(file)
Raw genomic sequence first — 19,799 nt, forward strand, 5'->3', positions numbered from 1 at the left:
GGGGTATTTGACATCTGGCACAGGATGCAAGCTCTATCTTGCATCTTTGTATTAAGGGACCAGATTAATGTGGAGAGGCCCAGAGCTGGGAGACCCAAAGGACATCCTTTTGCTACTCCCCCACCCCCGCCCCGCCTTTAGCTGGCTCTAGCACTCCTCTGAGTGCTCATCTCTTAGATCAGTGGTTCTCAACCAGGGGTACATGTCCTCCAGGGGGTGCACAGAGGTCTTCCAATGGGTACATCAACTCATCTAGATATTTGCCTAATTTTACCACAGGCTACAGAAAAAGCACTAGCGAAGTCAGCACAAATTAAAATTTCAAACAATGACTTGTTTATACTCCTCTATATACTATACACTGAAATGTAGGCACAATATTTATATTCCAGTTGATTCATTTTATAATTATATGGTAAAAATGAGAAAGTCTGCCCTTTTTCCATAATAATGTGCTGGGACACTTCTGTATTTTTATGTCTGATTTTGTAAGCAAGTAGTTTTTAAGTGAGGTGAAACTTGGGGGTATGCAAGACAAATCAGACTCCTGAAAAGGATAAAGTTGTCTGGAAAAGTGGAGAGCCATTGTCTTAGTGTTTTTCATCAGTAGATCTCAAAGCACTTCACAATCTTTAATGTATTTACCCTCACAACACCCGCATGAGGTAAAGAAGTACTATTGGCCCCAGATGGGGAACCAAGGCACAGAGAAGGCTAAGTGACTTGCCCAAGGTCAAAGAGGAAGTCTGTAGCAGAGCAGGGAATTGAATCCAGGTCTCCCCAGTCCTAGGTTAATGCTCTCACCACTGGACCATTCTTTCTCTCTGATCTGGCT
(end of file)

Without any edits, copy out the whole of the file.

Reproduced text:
Raw genomic sequence first — 19,799 nt, forward strand, 5'->3', positions numbered from 1 at the left:
GGGGTATTTGACATCTGGCACAGGATGCAAGCTCTATCTTGCATCTTTGTATTAAGGGACCAGATTAATGTGGAGAGGCCCAGAGCTGGGAGACCCAAAGGACATCCTTTTGCTACTCCCCCACCCCCGCCCCGCCTTTAGCTGGCTCTAGCACTCCTCTGAGTGCTCATCTCTTAGATCAGTGGTTCTCAACCAGGGGTACATGTCCTCCAGGGGGTGCACAGAGGTCTTCCAATGGGTACATCAACTCATCTAGATATTTGCCTAATTTTACCACAGGCTACAGAAAAAGCACTAGCGAAGTCAGCACAAATTAAAATTTCAAACAATGACTTGTTTATACTCCTCTATATACTATACACTGAAATGTAGGCACAATATTTATATTCCAGTTGATTCATTTTATAATTATATGGTAAAAATGAGAAAGTCTGCCCTTTTTCCATAATAATGTGCTGGGACACTTCTGTATTTTTATGTCTGATTTTGTAAGCAAGTAGTTTTTAAGTGAGGTGAAACTTGGGGGTATGCAAGACAAATCAGACTCCTGAAAAGGATAAAGTTGTCTGGAAAAGTGGAGAGCCATTGTCTTAGTGTTTTTCATCAGTAGATCTCAAAGCACTTCACAATCTTTAATGTATTTACCCTCACAACACCCGCATGAGGTAAAGAAGTACTATTGGCCCCAGATGGGGAACCAAGGCACAGAGAAGGCTAAGTGACTTGCCCAAGGTCAAAGAGGAAGTCTGTAGCAGAGCAGGGAATTGAATCCAGGTCTCCCCAGTCCTAGGTTAATGCTCTCACCACTGGACCATTCTTTCTCTCTGATCTGGCT